Even though there was a little rain during the Bluesberry and Beer Festival’s parade in Norcross, Mother Nature couldn’t manage to damper the spirits of attendees who came out to hear the blues and have some fun.

A rain storm caused a delay that cut Beverly “Guitar” Watkins’ performance a few minutes short midway through the festival. The weather let up at about 7 p.m., though, and the music continued, and attendees responded by getting up and dancing.

“We had a little bit of rain that slowed us up a bit, but everybody still came out,” festival organizer Mike Holley said.

This year marked the ninth time the festival has been held, in what has become a Norcross tradition at Betty Mauldin Park. The lineup included Beverly “Guitar” Watkins, Cody Matlock, Albert White, the Real Deal Blues Band, Wasted Potential and the Cazanovas.

The festival won the approval of Norcross resident Hannah Carter, a first time attendee who said she was intrigued when she saw Bluesberry and Beer Festival logos appearing on the sidewalk. She came to the event with Roswell resident Justin Eidson, a blues fan who said he enjoyed the bands.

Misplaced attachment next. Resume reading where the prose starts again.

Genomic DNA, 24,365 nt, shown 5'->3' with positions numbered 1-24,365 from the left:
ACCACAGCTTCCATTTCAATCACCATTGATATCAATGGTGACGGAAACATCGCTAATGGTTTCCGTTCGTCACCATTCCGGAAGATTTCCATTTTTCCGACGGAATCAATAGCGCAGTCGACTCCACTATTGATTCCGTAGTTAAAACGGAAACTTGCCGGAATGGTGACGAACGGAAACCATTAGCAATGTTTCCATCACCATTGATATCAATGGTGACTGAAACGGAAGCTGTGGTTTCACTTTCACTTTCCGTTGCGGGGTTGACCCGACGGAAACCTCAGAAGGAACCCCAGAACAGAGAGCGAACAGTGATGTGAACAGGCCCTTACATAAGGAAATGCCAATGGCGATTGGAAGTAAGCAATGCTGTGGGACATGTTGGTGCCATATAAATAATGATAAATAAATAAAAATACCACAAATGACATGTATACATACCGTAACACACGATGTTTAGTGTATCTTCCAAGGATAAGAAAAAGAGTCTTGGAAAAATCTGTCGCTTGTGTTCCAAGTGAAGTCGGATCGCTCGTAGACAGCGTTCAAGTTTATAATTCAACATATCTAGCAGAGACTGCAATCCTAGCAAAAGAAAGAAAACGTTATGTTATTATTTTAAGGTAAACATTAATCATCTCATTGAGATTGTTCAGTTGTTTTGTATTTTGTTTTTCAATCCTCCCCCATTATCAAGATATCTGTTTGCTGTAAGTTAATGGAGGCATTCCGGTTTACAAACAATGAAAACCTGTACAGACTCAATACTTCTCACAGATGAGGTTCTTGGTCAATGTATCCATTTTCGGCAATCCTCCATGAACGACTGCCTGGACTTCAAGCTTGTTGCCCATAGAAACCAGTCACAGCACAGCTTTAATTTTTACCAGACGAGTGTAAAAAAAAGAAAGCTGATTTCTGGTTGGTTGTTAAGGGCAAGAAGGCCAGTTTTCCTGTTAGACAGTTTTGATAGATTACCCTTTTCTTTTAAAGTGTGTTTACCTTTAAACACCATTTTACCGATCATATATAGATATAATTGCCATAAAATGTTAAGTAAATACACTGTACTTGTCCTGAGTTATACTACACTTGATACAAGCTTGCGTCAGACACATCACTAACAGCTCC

“These guys are really good,” Eidson said.

Carter said part of the allure of the blues is how it affects people’s mood when they start to hear it.

“It gets everybody in a good mood and dancing, and it’s just a fun time,” she said.

Attendees could get beer — if they were old enough — from tap trucks parked alongside the park, but the music was the real star of the afternoon and night as attendees got on their feet and danced to the tunes.

Members of the ATL Blues Dance group came to the festival after hearing about it on Facebook.

“It’s fantastic,” Atlanta resident Margaret Tilson, a member of the group, said during a break. “We love getting to dance to live music and the bands they have here are wonderful.”

Another member of the group, Greg Mann, said the lineup was a big draw.

“We dance pretty regularly to a lot of these bands, so to see them all together is really great,” he said.

Other attendees were equally jazzed about the festival and the opportunity to cut loose and have some fun.

“I’ve really enjoyed it,” Dawsonville resident Tim Lambert said. “I was in Maine for the last 17 years and I’ve been down here for a month and it’s really great to get back out with people who enjoy outdoor festivals.”

I'm a Crawford Long baby who grew up in Marietta and eventually wandered to the University of Southern Mississippi for college. Earned a BA in journalism (double minor in political science and history). Previously worked in Florida and Clayton County.

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